In a winner-takes-all contest to be crowned not only with a maiden Australian Open title but also as world No.1, Stefanos Tsitsipas understandably could have been wracked with nerves with a dual prize at stake.
In his second Grand Slam final against Novak Djokovic, the 24-year-old found his tilt at the Norman Brookes Challenge Cup instead only brought an eagerness to compete.
He entered Rod Laver Arena on Sunday night, greeted by a boisterous crowd and a rampant opponent, aware that a first victory at this stage would crown him a major champion, the first from Greece.
He left with high praise for Djokovic whose 6-3 7-6(4) 7-6(5) triumph drew him level with Rafael Nadal on 22 major titles.
“He is the greatest that has ever held a tennis racquet,” Tsitsipas told the Rod Laver Arena crowd.
In his 10 years competing in Australian Open finals, Djokovic had never lifted the runner's-up silver salver and never had to front the post-match press conference in defeat.
Tsitsipas had earned the chance to make that happen, but after almost three hours on court, could not crack the code.
Nerves, he said, did not play a part.
“I wouldn't say I was nervous. I was excited to be out on the court, getting an opportunity to fight for that No.1 spot tonight,” Tsitsipas said.
“I was really looking forward to the game, giving myself a good chance out there. There are definitely things that I can improve and get better at, given the circumstances today.
“But I don't think there's any reason for me to be affected by today's loss. It is a step forward… I very much enjoy the way I play, my attitude on the court, my mental stability, my concentration levels.
“There's still a little bit more to add to the whole structure of my game. I couldn't be more excited to be heading towards that path.”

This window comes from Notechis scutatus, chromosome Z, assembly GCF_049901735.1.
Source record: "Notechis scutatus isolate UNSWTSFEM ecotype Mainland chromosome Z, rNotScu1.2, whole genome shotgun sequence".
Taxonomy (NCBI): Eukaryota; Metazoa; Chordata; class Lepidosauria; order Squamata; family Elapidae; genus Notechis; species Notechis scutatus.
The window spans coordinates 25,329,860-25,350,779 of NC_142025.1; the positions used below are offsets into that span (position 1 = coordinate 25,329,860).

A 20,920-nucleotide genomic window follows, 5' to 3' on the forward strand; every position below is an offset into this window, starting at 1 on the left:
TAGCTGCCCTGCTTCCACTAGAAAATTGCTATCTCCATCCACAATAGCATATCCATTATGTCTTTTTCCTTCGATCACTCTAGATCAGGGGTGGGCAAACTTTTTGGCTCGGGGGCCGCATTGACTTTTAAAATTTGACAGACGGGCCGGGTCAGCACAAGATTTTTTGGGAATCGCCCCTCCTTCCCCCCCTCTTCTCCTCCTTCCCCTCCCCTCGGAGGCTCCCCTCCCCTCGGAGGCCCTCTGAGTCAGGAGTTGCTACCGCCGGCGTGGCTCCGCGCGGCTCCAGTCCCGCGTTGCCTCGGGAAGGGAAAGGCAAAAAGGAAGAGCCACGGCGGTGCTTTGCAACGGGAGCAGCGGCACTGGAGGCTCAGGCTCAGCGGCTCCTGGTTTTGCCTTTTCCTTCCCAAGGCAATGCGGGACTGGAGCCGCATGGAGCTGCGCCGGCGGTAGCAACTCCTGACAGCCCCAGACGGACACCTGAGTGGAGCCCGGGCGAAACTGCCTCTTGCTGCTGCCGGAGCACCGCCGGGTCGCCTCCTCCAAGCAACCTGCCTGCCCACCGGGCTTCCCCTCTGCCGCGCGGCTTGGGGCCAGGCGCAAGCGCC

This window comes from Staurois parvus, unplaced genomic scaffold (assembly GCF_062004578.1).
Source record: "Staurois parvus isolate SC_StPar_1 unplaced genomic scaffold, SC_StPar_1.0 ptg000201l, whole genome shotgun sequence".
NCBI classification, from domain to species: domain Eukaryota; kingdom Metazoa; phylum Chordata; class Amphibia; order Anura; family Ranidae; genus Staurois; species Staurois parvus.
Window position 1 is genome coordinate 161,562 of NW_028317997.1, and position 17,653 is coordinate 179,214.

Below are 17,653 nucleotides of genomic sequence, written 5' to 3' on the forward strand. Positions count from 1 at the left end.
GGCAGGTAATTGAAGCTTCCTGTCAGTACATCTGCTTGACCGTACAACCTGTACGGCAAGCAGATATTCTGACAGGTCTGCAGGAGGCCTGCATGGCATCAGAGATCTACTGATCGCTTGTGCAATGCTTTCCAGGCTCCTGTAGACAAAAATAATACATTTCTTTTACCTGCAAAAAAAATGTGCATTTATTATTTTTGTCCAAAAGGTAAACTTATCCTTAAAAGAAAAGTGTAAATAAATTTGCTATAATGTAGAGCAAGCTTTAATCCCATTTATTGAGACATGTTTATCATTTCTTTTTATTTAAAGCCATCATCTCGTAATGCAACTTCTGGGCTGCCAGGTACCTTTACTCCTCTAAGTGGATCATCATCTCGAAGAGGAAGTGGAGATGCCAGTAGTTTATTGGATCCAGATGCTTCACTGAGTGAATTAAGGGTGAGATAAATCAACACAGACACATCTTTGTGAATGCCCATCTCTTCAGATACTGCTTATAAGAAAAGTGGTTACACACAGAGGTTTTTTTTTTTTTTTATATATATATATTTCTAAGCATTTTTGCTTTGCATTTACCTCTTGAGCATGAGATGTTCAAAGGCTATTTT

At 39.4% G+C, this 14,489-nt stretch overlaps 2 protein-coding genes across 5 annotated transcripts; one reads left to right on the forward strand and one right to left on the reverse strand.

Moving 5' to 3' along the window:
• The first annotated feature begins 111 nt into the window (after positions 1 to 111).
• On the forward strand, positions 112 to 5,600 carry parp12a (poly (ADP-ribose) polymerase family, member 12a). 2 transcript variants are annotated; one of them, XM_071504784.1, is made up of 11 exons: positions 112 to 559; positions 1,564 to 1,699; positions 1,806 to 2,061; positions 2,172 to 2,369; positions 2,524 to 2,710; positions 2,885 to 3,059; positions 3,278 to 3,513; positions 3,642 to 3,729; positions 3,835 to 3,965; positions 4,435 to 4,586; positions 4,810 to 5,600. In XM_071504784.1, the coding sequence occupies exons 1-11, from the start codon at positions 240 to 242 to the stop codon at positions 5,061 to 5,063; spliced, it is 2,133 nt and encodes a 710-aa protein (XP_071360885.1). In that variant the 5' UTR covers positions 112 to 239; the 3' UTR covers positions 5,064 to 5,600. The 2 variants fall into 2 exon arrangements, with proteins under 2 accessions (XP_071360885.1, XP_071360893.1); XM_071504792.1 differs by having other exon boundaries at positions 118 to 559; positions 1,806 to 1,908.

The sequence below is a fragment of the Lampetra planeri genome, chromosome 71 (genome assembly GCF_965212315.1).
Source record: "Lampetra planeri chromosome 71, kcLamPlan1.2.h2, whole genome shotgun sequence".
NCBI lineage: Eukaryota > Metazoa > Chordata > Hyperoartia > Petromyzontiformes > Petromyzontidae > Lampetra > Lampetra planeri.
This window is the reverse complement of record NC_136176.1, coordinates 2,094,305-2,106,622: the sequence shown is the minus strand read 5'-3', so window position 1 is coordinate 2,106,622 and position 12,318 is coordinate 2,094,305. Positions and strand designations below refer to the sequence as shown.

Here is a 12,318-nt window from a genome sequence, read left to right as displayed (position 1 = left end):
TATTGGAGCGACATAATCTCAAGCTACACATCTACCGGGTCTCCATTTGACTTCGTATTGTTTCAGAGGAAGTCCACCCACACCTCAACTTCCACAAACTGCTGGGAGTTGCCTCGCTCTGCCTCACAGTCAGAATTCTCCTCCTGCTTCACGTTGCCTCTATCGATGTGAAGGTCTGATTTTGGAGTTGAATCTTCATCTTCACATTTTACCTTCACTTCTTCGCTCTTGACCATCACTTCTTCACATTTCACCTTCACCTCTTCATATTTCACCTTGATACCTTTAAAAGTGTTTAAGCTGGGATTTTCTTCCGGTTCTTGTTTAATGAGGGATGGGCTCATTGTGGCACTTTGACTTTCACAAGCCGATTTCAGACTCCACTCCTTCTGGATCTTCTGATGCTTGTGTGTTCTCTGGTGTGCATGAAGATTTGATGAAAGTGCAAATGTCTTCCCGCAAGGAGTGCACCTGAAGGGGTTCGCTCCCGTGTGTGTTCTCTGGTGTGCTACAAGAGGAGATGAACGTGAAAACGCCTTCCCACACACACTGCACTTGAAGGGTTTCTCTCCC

No challenger since Hyeon Chung in 2018 has denied Djokovic at Melbourne Park.
Victory would have made Tsitsipas the first top-10 player since Stan Wawrinka in 2014 to beat the Serbian at his most successful major.
He stood to become the first since the Swiss to land his maiden Slam at this arena and the 29th to top the rankings since their inception in 1973.
“Today was my opportunity to be a world No.1. I had a better opponent on the other side of the net who did things much better than me. He deserves that spot currently,” Tsitsipas said.
“What I can say is being on the tour for a few years now, I get a lot of different experiences, I get a lot of different things that I'm faced with.
“It's my time to aim for something like this. I don't see any reason to be lowering my expectations or my goals.
“I am born a champion. I can feel it in my blood. I can feel it as a competitive kid that I was when I was young. It's something that is within me.”
In commentary, former title winner Jim Courier highlighted a pre-match omen, which could have aligned with a Tstisipas triumph.
Competing for the No.1 ranking and his first major title, Tsitsipas’ locker number beneath Rod Laver Arena was No.1.
Courier also noted that Djokovic was contesting his 33rd Grand Slam final. His locker number at this year’s Australian Open was No.33.
The only numbers the Serbian cared for now were Australian Open No.10 and Grand Slam title No.22.
“The numbers speak for themselves,” Tsitsipas said. “We have other great champions, too, like Rafael Nadal and Roger Federer also, in my opinion, one of the best our sport has ever seen, but not only our sport, sports in general.
“He has earned it with so much dedication that he has put in, with so much professionalism in his everyday life.
“It's a wake-up call for me to sort of do the same. I can only learn from that. I can only use that for my benefit. I'm blessed that I get the opportunity to do that.”